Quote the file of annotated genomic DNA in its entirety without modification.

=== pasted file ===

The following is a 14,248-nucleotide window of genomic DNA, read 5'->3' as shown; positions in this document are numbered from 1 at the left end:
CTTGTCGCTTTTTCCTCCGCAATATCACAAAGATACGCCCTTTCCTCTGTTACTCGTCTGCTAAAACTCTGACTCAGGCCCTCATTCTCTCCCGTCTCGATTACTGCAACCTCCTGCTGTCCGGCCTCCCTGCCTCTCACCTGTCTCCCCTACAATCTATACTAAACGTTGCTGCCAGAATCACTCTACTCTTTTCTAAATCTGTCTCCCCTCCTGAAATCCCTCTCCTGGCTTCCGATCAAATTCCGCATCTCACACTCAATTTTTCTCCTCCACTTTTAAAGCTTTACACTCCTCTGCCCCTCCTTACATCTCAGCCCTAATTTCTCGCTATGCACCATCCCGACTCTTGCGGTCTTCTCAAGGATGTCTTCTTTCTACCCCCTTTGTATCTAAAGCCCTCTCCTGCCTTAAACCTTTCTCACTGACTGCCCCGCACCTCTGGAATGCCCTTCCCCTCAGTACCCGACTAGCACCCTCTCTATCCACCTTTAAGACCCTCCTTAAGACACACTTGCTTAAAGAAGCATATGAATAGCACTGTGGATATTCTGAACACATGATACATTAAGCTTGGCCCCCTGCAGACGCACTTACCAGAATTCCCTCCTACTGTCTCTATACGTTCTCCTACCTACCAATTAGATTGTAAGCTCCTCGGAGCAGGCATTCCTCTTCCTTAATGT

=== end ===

The following is a 14,248-nucleotide window of genomic DNA, read 5'->3' as shown; positions in this document are numbered from 1 at the left end:
CTTGTCGCTTTTTCCTCCGCAATATCACAAAGATACGCCCTTTCCTCTGTTACTCGTCTGCTAAAACTCTGACTCAGGCCCTCATTCTCTCCCGTCTCGATTACTGCAACCTCCTGCTGTCCGGCCTCCCTGCCTCTCACCTGTCTCCCCTACAATCTATACTAAACGTTGCTGCCAGAATCACTCTACTCTTTTCTAAATCTGTCTCCCCTCCTGAAATCCCTCTCCTGGCTTCCGATCAAATTCCGCATCTCACACTCAATTTTTCTCCTCCACTTTTAAAGCTTTACACTCCTCTGCCCCTCCTTACATCTCAGCCCTAATTTCTCGCTATGCACCATCCCGACTCTTGCGGTCTTCTCAAGGATGTCTTCTTTCTACCCCCTTTGTATCTAAAGCCCTCTCCTGCCTTAAACCTTTCTCACTGACTGCCCCGCACCTCTGGAATGCCCTTCCCCTCAGTACCCGACTAGCACCCTCTCTATCCACCTTTAAGACCCTCCTTAAGACACACTTGCTTAAAGAAGCATATGAATAGCACTGTGGATATTCTGAACACATGATACATTAAGCTTGGCCCCCTGCAGACGCACTTACCAGAATTCCCTCCTACTGTCTCTATACGTTCTCCTACCTACCAATTAGATTGTAAGCTCCTCGGAGCAGGCATTCCTCTTCCTTAATGT